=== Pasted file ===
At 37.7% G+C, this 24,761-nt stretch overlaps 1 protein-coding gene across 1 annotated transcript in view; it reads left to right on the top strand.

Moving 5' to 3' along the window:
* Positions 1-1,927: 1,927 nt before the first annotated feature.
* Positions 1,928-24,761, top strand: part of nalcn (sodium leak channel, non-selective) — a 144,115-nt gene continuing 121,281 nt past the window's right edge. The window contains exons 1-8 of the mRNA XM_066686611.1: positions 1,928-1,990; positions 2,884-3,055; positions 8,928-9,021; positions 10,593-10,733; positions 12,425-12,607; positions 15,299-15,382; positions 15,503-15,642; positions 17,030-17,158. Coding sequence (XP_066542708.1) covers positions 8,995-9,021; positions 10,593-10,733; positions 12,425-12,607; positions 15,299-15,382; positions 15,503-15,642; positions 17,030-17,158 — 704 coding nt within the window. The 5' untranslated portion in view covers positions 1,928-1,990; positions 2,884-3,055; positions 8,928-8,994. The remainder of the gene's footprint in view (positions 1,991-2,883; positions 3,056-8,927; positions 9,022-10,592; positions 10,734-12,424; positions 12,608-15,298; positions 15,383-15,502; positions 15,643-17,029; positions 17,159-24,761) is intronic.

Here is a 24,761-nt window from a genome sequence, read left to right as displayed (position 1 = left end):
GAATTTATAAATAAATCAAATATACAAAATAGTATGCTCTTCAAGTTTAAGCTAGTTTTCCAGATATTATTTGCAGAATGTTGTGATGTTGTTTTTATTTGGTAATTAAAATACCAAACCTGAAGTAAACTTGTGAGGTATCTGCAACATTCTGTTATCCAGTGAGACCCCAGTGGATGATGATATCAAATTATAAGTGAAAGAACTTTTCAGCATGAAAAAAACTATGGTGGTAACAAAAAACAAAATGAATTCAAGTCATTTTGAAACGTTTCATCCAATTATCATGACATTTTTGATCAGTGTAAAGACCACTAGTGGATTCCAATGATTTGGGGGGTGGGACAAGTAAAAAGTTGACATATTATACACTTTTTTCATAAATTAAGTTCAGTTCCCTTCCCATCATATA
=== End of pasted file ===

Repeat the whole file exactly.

At 37.7% G+C, this 24,761-nt stretch overlaps 1 protein-coding gene across 1 annotated transcript in view; it reads left to right on the top strand.

Moving 5' to 3' along the window:
* Positions 1-1,927: 1,927 nt before the first annotated feature.
* Positions 1,928-24,761, top strand: part of nalcn (sodium leak channel, non-selective) — a 144,115-nt gene continuing 121,281 nt past the window's right edge. The window contains exons 1-8 of the mRNA XM_066686611.1: positions 1,928-1,990; positions 2,884-3,055; positions 8,928-9,021; positions 10,593-10,733; positions 12,425-12,607; positions 15,299-15,382; positions 15,503-15,642; positions 17,030-17,158. Coding sequence (XP_066542708.1) covers positions 8,995-9,021; positions 10,593-10,733; positions 12,425-12,607; positions 15,299-15,382; positions 15,503-15,642; positions 17,030-17,158 — 704 coding nt within the window. The 5' untranslated portion in view covers positions 1,928-1,990; positions 2,884-3,055; positions 8,928-8,994. The remainder of the gene's footprint in view (positions 1,991-2,883; positions 3,056-8,927; positions 9,022-10,592; positions 10,734-12,424; positions 12,608-15,298; positions 15,383-15,502; positions 15,643-17,029; positions 17,159-24,761) is intronic.

Here is a 24,761-nt window from a genome sequence, read left to right as displayed (position 1 = left end):
GAATTTATAAATAAATCAAATATACAAAATAGTATGCTCTTCAAGTTTAAGCTAGTTTTCCAGATATTATTTGCAGAATGTTGTGATGTTGTTTTTATTTGGTAATTAAAATACCAAACCTGAAGTAAACTTGTGAGGTATCTGCAACATTCTGTTATCCAGTGAGACCCCAGTGGATGATGATATCAAATTATAAGTGAAAGAACTTTTCAGCATGAAAAAAACTATGGTGGTAACAAAAAACAAAATGAATTCAAGTCATTTTGAAACGTTTCATCCAATTATCATGACATTTTTGATCAGTGTAAAGACCACTAGTGGATTCCAATGATTTGGGGGGTGGGACAAGTAAAAAGTTGACATATTATACACTTTTTTCATAAATTAAGTTCAGTTCCCTTCCCATCATATA